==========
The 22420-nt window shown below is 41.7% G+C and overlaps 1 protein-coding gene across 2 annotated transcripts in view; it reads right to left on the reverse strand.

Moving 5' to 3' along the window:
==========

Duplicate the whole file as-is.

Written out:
The 22420-nt window shown below is 41.7% G+C and overlaps 1 protein-coding gene across 2 annotated transcripts in view; it reads right to left on the reverse strand.

Moving 5' to 3' along the window: